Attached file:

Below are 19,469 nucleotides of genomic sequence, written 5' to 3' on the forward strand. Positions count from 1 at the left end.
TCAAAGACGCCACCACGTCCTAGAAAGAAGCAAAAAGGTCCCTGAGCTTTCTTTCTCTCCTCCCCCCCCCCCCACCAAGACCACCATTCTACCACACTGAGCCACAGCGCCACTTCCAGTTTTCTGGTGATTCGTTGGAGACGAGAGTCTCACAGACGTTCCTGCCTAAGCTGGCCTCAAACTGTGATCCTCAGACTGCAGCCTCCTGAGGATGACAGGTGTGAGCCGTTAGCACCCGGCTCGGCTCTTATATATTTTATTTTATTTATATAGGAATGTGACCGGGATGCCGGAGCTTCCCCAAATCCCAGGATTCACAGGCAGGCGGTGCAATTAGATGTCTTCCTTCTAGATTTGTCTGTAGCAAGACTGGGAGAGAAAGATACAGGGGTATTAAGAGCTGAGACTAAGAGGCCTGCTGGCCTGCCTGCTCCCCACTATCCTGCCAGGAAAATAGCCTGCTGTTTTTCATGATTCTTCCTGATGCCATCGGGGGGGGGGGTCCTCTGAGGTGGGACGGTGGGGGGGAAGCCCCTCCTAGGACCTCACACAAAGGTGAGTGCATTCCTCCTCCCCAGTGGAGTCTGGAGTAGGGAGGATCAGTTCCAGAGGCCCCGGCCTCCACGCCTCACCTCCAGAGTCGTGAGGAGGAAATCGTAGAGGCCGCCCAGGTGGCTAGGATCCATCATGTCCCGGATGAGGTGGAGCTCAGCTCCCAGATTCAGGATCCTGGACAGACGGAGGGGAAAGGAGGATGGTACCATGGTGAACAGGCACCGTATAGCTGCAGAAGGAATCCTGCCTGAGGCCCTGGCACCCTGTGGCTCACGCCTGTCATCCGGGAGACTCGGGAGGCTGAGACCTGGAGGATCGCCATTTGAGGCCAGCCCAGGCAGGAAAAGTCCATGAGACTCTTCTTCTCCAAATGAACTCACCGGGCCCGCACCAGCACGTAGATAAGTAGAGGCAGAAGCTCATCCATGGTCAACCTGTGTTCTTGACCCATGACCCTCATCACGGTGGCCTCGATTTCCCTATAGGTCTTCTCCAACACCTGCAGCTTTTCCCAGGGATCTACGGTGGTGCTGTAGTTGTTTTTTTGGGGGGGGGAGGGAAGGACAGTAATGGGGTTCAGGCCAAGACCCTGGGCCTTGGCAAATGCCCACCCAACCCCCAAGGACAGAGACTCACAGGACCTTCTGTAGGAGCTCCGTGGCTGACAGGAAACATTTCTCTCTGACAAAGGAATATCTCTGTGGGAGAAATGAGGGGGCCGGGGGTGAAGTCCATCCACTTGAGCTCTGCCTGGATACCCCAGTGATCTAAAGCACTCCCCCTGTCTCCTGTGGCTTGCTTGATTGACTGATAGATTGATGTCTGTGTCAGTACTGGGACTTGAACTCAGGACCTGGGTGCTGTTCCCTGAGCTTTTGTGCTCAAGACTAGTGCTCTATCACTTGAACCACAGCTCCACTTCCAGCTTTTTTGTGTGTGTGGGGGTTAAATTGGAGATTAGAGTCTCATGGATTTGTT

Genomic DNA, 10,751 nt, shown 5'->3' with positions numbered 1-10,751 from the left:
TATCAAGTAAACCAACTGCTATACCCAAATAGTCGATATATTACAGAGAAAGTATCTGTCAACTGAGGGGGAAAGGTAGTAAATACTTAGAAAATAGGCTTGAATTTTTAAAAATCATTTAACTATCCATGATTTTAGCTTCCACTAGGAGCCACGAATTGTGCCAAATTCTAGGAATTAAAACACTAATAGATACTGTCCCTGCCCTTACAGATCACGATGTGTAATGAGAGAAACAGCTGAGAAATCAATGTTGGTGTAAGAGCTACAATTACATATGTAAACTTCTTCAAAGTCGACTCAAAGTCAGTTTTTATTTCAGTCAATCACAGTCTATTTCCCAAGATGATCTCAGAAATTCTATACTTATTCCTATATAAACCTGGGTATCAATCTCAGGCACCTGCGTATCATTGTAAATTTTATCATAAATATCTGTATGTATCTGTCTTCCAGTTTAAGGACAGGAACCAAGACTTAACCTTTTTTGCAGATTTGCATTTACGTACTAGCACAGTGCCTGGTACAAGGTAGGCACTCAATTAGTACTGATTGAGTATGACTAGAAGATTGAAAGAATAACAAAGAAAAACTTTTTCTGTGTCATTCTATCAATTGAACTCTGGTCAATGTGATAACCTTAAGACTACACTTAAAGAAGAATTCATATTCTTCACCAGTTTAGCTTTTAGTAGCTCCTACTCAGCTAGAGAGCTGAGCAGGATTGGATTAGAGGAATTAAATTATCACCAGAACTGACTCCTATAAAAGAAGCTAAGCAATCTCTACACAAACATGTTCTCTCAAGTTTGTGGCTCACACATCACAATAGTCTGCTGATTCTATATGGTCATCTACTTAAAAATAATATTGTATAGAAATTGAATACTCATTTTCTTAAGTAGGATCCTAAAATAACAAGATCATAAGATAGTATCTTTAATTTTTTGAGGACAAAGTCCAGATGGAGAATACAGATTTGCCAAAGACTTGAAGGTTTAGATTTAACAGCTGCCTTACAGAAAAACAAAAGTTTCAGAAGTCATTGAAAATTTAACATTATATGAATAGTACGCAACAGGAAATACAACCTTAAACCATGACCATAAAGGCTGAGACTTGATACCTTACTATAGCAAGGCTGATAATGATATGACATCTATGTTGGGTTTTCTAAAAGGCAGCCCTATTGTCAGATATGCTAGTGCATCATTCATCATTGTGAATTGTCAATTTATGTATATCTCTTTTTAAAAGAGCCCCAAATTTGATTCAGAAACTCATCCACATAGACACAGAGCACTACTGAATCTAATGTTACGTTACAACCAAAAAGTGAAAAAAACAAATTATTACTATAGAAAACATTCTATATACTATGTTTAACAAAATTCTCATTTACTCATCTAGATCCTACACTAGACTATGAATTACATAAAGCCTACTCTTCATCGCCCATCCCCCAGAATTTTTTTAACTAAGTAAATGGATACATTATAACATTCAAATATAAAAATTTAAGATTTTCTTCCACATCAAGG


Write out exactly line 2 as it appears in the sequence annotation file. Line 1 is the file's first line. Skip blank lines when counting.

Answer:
TCAAAGACGCCACCACGTCCTAGAAAGAAGCAAAAAGGTCCCTGAGCTTTCTTTCTCTCCTCCCCCCCCCCCCACCAAGACCACCATTCTACCACACTGAGCCACAGCGCCACTTCCAGTTTTCTGGTGATTCGTTGGAGACGAGAGTCTCACAGACGTTCCTGCCTAAGCTGGCCTCAAACTGTGATCCTCAGACTGCAGCCTCCTGAGGATGACAGGTGTGAGCCGTTAGCACCCGGCTCGGCTCTTATATATTTTATTTTATTTATATAGGAATGTGACCGGGATGCCGGAGCTTCCCCAAATCCCAGGATTCACAGGCAGGCGGTGCAATTAGATGTCTTCCTTCTAGATTTGTCTGTAGCAAGACTGGGAGAGAAAGATACAGGGGTATTAAGAGCTGAGACTAAGAGGCCTGCTGGCCTGCCTGCTCCCCACTATCCTGCCAGGAAAATAGCCTGCTGTTTTTCATGATTCTTCCTGATGCCATCGGGGGGGGGGGTCCTCTGAGGTGGGACGGTGGGGGGGAAGCCCCTCCTAGGACCTCACACAAAGGTGAGTGCATTCCTCCTCCCCAGTGGAGTCTGGAGTAGGGAGGATCAGTTCCAGAGGCCCCGGCCTCCACGCCTCACCTCCAGAGTCGTGAGGAGGAAATCGTAGAGGCCGCCCAGGTGGCTAGGATCCATCATGTCCCGGATGAGGTGGAGCTCAGCTCCCAGATTCAGGATCCTGGACAGACGGAGGGGAAAGGAGGATGGTACCATGGTGAACAGGCACCGTATAGCTGCAGAAGGAATCCTGCCTGAGGCCCTGGCACCCTGTGGCTCACGCCTGTCATCCGGGAGACTCGGGAGGCTGAGACCTGGAGGATCGCCATTTGAGGCCAGCCCAGGCAGGAAAAGTCCATGAGACTCTTCTTCTCCAAATGAACTCACCGGGCCCGCACCAGCACGTAGATAAGTAGAGGCAGAAGCTCATCCATGGTCAACCTGTGTTCTTGACCCATGACCCTCATCACGGTGGCCTCGATTTCCCTATAGGTCTTCTCCAACACCTGCAGCTTTTCCCAGGGATCTACGGTGGTGCTGTAGTTGTTTTTTTGGGGGGGGGAGGGAAGGACAGTAATGGGGTTCAGGCCAAGACCCTGGGCCTTGGCAAATGCCCACCCAACCCCCAAGGACAGAGACTCACAGGACCTTCTGTAGGAGCTCCGTGGCTGACAGGAAACATTTCTCTCTGACAAAGGAATATCTCTGTGGGAGAAATGAGGGGGCCGGGGGTGAAGTCCATCCACTTGAGCTCTGCCTGGATACCCCAGTGATCTAAAGCACTCCCCCTGTCTCCTGTGGCTTGCTTGATTGACTGATAGATTGATGTCTGTGTCAGTACTGGGACTTGAACTCAGGACCTGGGTGCTGTTCCCTGAGCTTTTGTGCTCAAGACTAGTGCTCTATCACTTGAACCACAGCTCCACTTCCAGCTTTTTTGTGTGTGTGGGGGTTAAATTGGAGATTAGAGTCTCATGGATTTGTT